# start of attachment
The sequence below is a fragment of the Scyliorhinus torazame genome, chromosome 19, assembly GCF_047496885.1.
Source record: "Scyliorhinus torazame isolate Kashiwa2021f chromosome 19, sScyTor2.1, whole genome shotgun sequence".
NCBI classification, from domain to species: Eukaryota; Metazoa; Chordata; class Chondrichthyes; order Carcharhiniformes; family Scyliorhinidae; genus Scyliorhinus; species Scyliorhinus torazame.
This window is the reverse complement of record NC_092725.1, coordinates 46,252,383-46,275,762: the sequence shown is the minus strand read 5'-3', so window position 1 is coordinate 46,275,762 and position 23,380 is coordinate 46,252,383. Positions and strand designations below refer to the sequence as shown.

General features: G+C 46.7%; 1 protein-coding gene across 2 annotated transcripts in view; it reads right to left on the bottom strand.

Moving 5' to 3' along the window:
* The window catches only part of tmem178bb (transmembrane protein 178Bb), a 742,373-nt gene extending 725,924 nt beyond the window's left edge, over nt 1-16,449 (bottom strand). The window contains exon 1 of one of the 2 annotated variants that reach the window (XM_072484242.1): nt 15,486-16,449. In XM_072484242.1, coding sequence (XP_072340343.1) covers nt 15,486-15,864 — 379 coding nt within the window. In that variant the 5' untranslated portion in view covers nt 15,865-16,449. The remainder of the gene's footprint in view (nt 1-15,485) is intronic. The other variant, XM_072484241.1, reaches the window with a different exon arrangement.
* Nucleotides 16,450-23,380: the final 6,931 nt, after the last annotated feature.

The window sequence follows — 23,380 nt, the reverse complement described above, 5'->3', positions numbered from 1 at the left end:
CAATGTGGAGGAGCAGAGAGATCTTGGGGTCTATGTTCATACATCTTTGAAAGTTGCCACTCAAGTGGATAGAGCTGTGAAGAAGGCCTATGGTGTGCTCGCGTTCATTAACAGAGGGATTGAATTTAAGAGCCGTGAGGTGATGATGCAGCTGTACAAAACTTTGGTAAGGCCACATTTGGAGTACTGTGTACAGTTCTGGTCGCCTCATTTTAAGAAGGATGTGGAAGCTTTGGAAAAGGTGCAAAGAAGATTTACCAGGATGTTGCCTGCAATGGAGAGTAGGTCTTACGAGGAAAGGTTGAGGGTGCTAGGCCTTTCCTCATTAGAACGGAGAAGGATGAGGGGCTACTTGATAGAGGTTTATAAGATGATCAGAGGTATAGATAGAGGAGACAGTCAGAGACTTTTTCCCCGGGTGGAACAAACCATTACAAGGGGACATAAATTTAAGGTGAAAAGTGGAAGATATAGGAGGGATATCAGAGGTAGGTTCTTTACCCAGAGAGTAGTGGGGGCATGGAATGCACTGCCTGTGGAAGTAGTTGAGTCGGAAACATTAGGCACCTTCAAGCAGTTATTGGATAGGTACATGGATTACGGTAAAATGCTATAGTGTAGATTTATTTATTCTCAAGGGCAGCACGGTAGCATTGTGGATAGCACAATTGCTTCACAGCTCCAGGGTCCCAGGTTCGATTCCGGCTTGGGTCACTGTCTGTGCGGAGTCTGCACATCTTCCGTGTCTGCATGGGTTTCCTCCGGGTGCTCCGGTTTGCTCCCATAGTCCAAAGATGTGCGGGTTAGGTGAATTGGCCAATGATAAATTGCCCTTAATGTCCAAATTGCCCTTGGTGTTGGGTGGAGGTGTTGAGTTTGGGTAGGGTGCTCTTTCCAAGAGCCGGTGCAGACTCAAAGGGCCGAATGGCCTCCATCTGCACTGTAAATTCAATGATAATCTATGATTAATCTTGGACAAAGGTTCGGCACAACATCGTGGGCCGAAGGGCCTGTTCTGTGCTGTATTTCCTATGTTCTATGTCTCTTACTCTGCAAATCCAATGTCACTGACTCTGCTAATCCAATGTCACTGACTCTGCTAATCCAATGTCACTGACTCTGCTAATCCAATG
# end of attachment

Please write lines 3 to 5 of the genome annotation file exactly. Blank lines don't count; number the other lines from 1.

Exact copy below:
NCBI classification, from domain to species: Eukaryota; Metazoa; Chordata; class Chondrichthyes; order Carcharhiniformes; family Scyliorhinidae; genus Scyliorhinus; species Scyliorhinus torazame.
This window is the reverse complement of record NC_092725.1, coordinates 46,252,383-46,275,762: the sequence shown is the minus strand read 5'-3', so window position 1 is coordinate 46,275,762 and position 23,380 is coordinate 46,252,383. Positions and strand designations below refer to the sequence as shown.

General features: G+C 46.7%; 1 protein-coding gene across 2 annotated transcripts in view; it reads right to left on the bottom strand.